Coldplay Steals Again? Compare & Judge For Yourself

After a barrage of theft claims on their last album, Coldplay doesn't seem to have learned their lesson.

Johnny Firecloudby Johnny Firecloud

The new Coldplay song is making the rounds, called "Every Teardrop is a Waterfall". Everyone's entitled to their own bad taste/guilty pleasures, so we won't judge if you dance along – but we've got a few things you might want to hear about the saviors of douche-rock while you're at it.

Coldplay are frequent targets of copyright claims, with song-theft accusations brought against them from Joe Satriani, Cat Stevens, Creaky Boards, and then once again with unknown songwriter Sammie Lee Smith. Hell, I've got a sneaking suspicion that those bastards might have even stolen from me.

The band have set themselves up for more accusations and claims with their latest single. The simplistic nature of the main chord design in "Every Teardrop is a Waterfall" suggests that they aren't exactly difficult to stumble upon, but does that excuse the derivative wimp-rock? Not necessarily, when the riff is pulled directly from a decade-old track by Mystic, entitled "Ritmo de la Noche". Listen to this bargain store Eurotrash club-bait nonsense for yourself and compare:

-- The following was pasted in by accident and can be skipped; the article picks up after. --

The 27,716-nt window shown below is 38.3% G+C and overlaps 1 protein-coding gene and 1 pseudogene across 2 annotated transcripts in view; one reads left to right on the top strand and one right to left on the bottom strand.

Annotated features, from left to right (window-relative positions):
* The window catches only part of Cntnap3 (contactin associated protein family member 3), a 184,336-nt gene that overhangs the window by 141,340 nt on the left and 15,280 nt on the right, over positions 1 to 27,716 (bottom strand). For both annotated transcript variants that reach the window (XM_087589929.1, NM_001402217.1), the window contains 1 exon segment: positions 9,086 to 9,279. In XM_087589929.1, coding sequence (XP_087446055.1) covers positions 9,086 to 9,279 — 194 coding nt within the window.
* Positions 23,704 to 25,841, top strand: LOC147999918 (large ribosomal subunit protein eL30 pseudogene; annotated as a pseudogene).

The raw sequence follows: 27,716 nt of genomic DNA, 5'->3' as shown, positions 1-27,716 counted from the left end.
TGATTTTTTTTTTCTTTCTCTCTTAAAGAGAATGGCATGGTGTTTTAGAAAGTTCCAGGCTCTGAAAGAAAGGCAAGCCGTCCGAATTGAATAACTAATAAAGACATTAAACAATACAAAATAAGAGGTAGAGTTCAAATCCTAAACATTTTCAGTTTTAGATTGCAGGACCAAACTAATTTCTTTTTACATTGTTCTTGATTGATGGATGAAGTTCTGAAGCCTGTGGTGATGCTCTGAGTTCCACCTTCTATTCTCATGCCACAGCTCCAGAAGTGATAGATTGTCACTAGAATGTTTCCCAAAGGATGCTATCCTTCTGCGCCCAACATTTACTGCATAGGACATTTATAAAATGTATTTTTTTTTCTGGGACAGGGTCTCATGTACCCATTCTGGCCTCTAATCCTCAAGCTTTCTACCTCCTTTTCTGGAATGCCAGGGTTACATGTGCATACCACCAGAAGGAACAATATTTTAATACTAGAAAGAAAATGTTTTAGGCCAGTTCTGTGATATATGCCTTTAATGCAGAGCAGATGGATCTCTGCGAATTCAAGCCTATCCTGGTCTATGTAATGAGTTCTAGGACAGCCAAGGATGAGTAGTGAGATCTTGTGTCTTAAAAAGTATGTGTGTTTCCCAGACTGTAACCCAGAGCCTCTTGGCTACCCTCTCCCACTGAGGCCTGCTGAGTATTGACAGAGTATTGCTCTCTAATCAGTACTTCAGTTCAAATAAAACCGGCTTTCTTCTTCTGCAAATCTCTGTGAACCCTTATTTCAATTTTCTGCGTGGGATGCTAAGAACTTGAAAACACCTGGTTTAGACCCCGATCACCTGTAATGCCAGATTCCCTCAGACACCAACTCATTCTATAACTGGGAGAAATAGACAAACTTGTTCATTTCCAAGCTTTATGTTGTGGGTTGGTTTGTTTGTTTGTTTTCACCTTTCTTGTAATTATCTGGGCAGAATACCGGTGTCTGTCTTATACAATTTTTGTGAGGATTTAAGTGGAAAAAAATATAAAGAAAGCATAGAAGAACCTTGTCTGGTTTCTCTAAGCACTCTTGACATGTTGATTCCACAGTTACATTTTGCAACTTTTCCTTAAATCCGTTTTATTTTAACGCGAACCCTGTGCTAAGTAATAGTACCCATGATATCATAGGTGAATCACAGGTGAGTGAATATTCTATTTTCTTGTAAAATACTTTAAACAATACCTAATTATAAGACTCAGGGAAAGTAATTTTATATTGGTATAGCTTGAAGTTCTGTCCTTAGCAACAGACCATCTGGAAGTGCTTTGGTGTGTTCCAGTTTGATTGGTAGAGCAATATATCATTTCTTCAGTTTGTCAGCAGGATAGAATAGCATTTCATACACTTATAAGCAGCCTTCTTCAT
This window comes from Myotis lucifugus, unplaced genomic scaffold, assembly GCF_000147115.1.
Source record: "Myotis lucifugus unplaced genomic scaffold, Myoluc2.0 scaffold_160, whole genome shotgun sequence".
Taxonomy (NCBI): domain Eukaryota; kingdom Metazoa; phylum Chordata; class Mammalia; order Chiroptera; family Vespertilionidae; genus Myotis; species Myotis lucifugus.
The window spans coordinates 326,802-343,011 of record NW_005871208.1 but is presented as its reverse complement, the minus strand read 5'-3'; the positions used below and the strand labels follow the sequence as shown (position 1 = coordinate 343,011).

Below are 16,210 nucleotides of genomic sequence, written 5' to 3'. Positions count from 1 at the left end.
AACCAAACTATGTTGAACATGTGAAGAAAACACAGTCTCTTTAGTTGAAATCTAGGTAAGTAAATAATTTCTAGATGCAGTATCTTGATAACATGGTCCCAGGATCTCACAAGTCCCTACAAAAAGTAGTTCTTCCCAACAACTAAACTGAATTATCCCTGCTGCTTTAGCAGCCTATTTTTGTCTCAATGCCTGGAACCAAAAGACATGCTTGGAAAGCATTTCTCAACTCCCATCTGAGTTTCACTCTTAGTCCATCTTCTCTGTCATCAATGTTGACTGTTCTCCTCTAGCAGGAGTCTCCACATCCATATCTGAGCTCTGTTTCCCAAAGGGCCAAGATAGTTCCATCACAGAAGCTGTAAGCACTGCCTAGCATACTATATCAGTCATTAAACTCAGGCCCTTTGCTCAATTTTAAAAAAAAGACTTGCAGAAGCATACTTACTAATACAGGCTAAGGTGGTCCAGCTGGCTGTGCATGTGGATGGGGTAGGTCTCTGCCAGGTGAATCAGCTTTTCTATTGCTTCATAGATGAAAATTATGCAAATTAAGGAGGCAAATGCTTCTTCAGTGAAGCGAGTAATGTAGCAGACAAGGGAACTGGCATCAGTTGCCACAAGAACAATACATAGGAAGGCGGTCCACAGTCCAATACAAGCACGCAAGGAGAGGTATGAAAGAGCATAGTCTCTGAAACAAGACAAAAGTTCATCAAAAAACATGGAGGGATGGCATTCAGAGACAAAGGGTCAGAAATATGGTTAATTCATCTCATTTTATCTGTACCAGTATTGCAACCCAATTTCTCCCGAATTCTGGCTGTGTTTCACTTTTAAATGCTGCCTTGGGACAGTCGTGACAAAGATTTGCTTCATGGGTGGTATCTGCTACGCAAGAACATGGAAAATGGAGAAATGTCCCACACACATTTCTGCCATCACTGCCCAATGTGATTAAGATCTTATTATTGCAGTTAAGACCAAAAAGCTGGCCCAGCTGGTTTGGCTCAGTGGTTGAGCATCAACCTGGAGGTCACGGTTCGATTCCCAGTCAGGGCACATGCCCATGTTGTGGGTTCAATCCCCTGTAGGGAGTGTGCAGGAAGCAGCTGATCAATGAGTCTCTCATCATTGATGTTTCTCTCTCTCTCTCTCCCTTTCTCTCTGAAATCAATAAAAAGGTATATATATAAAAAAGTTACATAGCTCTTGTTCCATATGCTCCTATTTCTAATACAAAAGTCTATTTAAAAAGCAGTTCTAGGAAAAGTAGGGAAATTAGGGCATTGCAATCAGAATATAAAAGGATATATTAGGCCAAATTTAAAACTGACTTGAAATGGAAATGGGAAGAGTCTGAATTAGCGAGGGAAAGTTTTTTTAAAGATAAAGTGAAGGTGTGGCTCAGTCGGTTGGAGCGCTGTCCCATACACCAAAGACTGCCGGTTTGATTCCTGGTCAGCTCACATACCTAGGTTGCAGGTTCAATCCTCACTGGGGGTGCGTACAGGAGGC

Here's the Mystic track, from a 2000 album called Grandmix: Summer Edition that contains, far as my ears can tell, the sounds of Vapid brand douche flowing from a neon river on Simon Cowell's estate:

As it turns out, both songs take cues from Peter Allen's comparatively awesome "I Go To Rio":

I feel dirty now. Time to wash this terrible sound out of my head. Who's got the Slayer?